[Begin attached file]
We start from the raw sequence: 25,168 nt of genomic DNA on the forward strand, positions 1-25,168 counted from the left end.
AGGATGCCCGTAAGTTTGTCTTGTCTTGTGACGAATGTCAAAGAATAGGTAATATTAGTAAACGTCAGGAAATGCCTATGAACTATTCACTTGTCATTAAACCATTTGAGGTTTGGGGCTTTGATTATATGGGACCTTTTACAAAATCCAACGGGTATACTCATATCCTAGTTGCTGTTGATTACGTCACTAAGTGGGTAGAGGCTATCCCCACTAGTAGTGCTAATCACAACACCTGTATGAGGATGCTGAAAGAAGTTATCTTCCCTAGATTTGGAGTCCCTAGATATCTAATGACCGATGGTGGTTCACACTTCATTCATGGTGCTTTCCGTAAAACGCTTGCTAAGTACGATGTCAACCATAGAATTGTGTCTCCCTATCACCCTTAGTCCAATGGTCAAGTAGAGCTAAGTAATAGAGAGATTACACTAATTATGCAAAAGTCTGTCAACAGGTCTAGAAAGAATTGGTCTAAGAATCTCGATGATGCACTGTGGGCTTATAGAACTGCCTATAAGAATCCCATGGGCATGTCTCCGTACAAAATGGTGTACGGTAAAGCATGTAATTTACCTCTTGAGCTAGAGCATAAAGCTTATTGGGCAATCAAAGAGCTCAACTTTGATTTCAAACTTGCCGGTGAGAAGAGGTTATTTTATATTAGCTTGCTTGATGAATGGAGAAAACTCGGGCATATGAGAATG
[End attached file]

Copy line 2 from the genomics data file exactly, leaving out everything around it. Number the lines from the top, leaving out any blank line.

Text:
AGGATGCCCGTAAGTTTGTCTTGTCTTGTGACGAATGTCAAAGAATAGGTAATATTAGTAAACGTCAGGAAATGCCTATGAACTATTCACTTGTCATTAAACCATTTGAGGTTTGGGGCTTTGATTATATGGGACCTTTTACAAAATCCAACGGGTATACTCATATCCTAGTTGCTGTTGATTACGTCACTAAGTGGGTAGAGGCTATCCCCACTAGTAGTGCTAATCACAACACCTGTATGAGGATGCTGAAAGAAGTTATCTTCCCTAGATTTGGAGTCCCTAGATATCTAATGACCGATGGTGGTTCACACTTCATTCATGGTGCTTTCCGTAAAACGCTTGCTAAGTACGATGTCAACCATAGAATTGTGTCTCCCTATCACCCTTAGTCCAATGGTCAAGTAGAGCTAAGTAATAGAGAGATTACACTAATTATGCAAAAGTCTGTCAACAGGTCTAGAAAGAATTGGTCTAAGAATCTCGATGATGCACTGTGGGCTTATAGAACTGCCTATAAGAATCCCATGGGCATGTCTCCGTACAAAATGGTGTACGGTAAAGCATGTAATTTACCTCTTGAGCTAGAGCATAAAGCTTATTGGGCAATCAAAGAGCTCAACTTTGATTTCAAACTTGCCGGTGAGAAGAGGTTATTTTATATTAGCTTGCTTGATGAATGGAGAAAACTCGGGCATATGAGAATG